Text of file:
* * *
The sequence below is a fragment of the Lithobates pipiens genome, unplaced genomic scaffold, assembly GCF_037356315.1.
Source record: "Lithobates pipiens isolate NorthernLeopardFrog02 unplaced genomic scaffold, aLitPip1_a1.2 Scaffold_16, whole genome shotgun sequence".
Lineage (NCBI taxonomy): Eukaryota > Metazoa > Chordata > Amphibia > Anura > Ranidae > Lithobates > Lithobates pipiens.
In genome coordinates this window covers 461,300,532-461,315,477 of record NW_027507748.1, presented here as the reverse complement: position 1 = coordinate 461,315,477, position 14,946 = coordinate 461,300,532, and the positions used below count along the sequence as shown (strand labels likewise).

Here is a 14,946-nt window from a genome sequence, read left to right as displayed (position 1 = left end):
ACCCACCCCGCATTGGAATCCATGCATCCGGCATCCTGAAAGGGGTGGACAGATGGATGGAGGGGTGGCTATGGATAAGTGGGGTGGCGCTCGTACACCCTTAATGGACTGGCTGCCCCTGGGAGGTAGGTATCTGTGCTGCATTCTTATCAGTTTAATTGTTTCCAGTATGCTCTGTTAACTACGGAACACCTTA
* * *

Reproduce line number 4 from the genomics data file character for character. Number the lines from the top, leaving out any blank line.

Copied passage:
In genome coordinates this window covers 461,300,532-461,315,477 of record NW_027507748.1, presented here as the reverse complement: position 1 = coordinate 461,315,477, position 14,946 = coordinate 461,300,532, and the positions used below count along the sequence as shown (strand labels likewise).